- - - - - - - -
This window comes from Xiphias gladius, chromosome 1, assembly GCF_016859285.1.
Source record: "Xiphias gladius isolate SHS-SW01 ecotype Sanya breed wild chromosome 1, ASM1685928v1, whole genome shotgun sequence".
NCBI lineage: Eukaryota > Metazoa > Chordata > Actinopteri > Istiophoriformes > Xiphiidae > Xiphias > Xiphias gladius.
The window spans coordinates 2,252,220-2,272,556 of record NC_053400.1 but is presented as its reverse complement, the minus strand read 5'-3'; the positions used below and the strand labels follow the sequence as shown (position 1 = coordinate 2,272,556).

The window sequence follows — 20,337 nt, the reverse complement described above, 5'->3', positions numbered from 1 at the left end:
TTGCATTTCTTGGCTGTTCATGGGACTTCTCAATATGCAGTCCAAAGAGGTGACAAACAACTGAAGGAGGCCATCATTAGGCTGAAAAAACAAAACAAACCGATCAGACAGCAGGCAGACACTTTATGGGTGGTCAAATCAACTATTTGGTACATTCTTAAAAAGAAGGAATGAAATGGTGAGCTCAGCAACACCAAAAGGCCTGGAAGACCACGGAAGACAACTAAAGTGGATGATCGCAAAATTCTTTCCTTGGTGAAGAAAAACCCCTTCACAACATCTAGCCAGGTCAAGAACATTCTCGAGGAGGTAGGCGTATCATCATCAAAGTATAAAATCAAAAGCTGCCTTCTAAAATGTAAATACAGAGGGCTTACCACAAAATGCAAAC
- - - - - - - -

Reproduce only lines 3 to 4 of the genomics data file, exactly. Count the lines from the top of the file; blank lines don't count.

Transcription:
NCBI lineage: Eukaryota > Metazoa > Chordata > Actinopteri > Istiophoriformes > Xiphiidae > Xiphias > Xiphias gladius.
The window spans coordinates 2,252,220-2,272,556 of record NC_053400.1 but is presented as its reverse complement, the minus strand read 5'-3'; the positions used below and the strand labels follow the sequence as shown (position 1 = coordinate 2,272,556).